Probably then I was 40 years older than that young woman, but I was spiritually stunned. I had never heard that phrase before, and I found it made perfect sense. Since then I have used that thought in my pastoral work, in classes and seminars and in my personal life: You cannot be grateful and be miserable at the same time. It is emotionally impossible to combine both.

When I think about this concept, I remember my Catholic education and the prayer of the rosary. I now use what I call a mental rosary of gratitude. I review the "accounts, " so to speak, every day and often in my morning meditations and prayers. I count my blessings, not someone else's.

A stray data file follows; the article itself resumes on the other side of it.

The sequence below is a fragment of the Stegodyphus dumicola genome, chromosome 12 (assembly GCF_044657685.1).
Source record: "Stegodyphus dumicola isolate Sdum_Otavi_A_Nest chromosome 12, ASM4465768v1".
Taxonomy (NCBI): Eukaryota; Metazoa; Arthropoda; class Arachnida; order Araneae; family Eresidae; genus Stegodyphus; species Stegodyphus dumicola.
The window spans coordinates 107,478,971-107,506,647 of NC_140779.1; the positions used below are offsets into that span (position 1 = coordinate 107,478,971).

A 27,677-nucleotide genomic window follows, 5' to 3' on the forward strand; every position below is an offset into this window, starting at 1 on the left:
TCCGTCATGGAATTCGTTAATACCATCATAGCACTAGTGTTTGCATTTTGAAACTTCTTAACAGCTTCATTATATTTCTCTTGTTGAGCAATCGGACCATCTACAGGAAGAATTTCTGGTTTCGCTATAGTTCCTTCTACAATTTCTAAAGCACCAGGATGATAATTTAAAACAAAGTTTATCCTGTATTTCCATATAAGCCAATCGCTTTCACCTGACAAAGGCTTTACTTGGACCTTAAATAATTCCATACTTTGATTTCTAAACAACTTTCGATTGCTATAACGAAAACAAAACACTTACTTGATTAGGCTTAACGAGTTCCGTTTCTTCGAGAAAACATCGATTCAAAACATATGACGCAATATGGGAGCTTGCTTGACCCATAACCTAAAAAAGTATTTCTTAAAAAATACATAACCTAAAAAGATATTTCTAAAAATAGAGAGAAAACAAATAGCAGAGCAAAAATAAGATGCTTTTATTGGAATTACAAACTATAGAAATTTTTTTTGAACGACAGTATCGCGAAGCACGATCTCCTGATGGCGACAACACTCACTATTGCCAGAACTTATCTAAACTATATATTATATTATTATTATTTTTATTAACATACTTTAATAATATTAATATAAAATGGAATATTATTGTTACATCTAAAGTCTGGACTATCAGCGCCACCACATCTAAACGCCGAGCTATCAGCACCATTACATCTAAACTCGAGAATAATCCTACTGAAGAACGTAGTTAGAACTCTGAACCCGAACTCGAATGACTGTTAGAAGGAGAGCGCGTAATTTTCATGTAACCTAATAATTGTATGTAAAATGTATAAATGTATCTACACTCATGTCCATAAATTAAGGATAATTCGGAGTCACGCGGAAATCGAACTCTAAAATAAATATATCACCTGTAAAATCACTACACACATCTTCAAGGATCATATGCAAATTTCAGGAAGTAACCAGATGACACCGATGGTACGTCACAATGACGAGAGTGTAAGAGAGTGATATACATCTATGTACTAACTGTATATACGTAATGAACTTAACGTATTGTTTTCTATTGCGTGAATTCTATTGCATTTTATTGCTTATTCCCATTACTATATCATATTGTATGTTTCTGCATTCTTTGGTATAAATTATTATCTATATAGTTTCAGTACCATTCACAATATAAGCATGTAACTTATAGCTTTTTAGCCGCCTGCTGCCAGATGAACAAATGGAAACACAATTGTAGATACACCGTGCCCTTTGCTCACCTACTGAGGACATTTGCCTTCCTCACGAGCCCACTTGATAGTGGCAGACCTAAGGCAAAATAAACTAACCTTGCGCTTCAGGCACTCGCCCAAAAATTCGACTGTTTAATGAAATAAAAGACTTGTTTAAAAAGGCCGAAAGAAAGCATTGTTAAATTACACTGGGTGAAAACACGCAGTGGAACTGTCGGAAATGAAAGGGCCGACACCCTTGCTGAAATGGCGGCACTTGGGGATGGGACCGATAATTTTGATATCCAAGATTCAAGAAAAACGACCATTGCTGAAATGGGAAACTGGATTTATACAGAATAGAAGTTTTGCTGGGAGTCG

These moments of gratitude in my life do not take place only on Thanksgiving. These moments of gratitude are something I do every day. I have so many accounts to review, ..., accounts that represent the people who have helped me, and accounts that represent the people who did not help me (and thus made me stronger in all aspects of my life). There are accounts that represent my intimate friends and my relatives, and accounts that represent my health, my body, my physical senses and my home, which I love and enjoy. I thank you for my pets, who daily teach me unconditional love. I appreciate my ability to choose my thoughts, my attitudes, my path.

Take a few moments each day to thank all you are and what you are not. Thank everything you have and what you don't have.

Remember: You can't be grateful and be miserable at the same time.

The gifts that gratitude offers us for Louise Hay